LinkedIn is More Than Just Your Profile


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I just returned from ABA Techshow 2010 and noticed that more and more lawyers are embracing social media. The general consensus of opinion among lawyers seems to be that LinkedIn is the most ‘professional’ of the networks, but in my experience in speaking with lawyers about social media, I’ve found that lawyers are “on” LinkedIn, but they are not using it effectively. Many don’t know what to do other than posting a profile, responding to invitations and occasionally inviting others to link. But they take no other action and rarely follow up.

You would not go to a networking event, collect business cards, do nothing with them, never follow up and expect to get business. You would not join a networking group, put your name on the membership rolls and then never show up and expect to get business. In the same way, you cannot expect to get business from LinkedIn without participation, follow up and engaging your connections.

First, as with any other undertaking, you need to know why you’re joining LinkedIn. What are you hoping to get out of it and who do you want to connect with? To learn more about purpose and social media, see this post on the Legal Ease Blog.

Some quick tips for using LinkedIn:

  • Upload your contacts and invite others to link with you
  • Personalize your invitations; let the contact know how you know them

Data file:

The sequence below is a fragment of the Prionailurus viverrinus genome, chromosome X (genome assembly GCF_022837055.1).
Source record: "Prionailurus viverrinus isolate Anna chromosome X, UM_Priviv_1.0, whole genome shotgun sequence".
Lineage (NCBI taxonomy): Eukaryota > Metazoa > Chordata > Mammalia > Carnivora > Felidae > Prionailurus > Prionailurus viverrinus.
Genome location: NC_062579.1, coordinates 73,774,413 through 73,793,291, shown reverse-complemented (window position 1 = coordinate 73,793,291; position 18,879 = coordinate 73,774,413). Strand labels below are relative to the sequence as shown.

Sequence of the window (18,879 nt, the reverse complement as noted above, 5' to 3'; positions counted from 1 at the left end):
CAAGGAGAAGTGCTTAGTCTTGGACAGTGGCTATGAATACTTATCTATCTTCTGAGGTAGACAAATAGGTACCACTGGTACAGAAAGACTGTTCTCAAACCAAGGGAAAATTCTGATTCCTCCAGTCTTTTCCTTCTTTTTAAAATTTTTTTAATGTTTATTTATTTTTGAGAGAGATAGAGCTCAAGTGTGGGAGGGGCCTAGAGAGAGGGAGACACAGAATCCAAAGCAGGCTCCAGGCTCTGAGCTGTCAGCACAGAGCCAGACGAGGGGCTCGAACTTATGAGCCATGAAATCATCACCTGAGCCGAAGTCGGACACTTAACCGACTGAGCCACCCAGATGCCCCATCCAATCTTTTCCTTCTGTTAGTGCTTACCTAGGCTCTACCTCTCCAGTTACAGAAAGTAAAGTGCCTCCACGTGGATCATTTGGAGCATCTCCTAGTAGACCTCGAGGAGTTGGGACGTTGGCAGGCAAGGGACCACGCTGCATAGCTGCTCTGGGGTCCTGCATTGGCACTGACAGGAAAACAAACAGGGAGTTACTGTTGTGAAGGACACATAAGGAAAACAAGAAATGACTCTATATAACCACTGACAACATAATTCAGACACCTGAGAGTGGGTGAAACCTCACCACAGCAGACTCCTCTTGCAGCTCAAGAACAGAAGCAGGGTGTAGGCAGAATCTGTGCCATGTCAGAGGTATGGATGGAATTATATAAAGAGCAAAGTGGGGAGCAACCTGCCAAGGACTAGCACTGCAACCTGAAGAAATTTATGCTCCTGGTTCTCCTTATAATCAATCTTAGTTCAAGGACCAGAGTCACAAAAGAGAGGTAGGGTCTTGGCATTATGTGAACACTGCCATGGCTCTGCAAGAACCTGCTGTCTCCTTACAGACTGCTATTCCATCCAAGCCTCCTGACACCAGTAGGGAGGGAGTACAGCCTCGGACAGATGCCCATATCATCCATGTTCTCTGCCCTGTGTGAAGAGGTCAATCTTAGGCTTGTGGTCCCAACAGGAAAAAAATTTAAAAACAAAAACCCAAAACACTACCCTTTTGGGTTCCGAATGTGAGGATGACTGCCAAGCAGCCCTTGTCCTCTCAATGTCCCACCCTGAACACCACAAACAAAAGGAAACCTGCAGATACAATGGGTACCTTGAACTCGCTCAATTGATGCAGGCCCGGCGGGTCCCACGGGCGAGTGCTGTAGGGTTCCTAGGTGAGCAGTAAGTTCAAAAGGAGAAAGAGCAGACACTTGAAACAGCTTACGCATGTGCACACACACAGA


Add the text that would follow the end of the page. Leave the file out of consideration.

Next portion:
• Customize your profile page url: include your name, firm name or brand
  • Join Groups and follow what’s happening in your area(s) of interest and in your clients’ industries
  • Update your profile periodically; make sure it reflects how you help your clients and how you are different
  • Let your personality shine through
  • Keep your status current
  • Join discussions to share your expertise and learn from others
  • Post events and invite others to participate or attend
  • Consider recommendations; even if you don’t want to ask for them, be generous about giving them to others
  • Use the Questions and Answers section to share information and build your expert status
  • Use search features to find people in industries or businesses you’re interested in
  • Look at your connections to see who they are connected to and ask for introductions
  • Follow up and take your LinkedIn relationships offline; pick up the telephone or meet for coffee

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  • These are some great ideas, particularly about making the connections personal. Just this morning I received an invitation from a colleague–I had not met him, but we are in the same local bar association and I recognized his name. When I accepted the invitation, he followed up with a personal email, attached his v-card, and commented on our mutual tie to Virginia. He had one sentence about his practice and said he hoped he would meet me at the next networking event for the local bar association. That little bit of personalization really made an impression on me and will carry over into offline life.

  • Fabian Ahmadi

    Hi There! Great article about LinkedIn. I found this article on You could almost argue that LinkedIn is a required business tool. However, not used properly, you might find that it turns business away, rather than generate new business. I also wanted to let you know about an article I wrote about LinkedIn last week. It’s a brief look at how you can reap SEO benefits from your public profile on LinkedIn. Let me know what you think when you get a chance to read it.